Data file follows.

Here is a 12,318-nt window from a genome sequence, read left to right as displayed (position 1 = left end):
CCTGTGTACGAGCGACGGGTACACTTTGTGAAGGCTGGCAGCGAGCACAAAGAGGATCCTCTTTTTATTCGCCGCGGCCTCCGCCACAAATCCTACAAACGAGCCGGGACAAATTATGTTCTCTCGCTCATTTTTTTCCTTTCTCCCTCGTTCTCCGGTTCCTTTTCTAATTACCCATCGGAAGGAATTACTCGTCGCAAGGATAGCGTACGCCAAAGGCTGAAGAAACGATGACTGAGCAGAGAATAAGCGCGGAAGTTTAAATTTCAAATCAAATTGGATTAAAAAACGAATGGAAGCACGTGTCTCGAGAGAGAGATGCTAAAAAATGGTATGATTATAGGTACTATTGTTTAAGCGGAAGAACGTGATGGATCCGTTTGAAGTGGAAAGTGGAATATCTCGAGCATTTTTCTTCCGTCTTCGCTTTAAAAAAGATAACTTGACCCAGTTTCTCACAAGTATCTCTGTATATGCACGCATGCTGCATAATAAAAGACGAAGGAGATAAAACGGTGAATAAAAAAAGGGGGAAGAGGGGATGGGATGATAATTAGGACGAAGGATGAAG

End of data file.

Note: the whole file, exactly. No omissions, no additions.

Here is a 12,318-nt window from a genome sequence, read left to right as displayed (position 1 = left end):
CCTGTGTACGAGCGACGGGTACACTTTGTGAAGGCTGGCAGCGAGCACAAAGAGGATCCTCTTTTTATTCGCCGCGGCCTCCGCCACAAATCCTACAAACGAGCCGGGACAAATTATGTTCTCTCGCTCATTTTTTTCCTTTCTCCCTCGTTCTCCGGTTCCTTTTCTAATTACCCATCGGAAGGAATTACTCGTCGCAAGGATAGCGTACGCCAAAGGCTGAAGAAACGATGACTGAGCAGAGAATAAGCGCGGAAGTTTAAATTTCAAATCAAATTGGATTAAAAAACGAATGGAAGCACGTGTCTCGAGAGAGAGATGCTAAAAAATGGTATGATTATAGGTACTATTGTTTAAGCGGAAGAACGTGATGGATCCGTTTGAAGTGGAAAGTGGAATATCTCGAGCATTTTTCTTCCGTCTTCGCTTTAAAAAAGATAACTTGACCCAGTTTCTCACAAGTATCTCTGTATATGCACGCATGCTGCATAATAAAAGACGAAGGAGATAAAACGGTGAATAAAAAAAGGGGGAAGAGGGGATGGGATGATAATTAGGACGAAGGATGAAG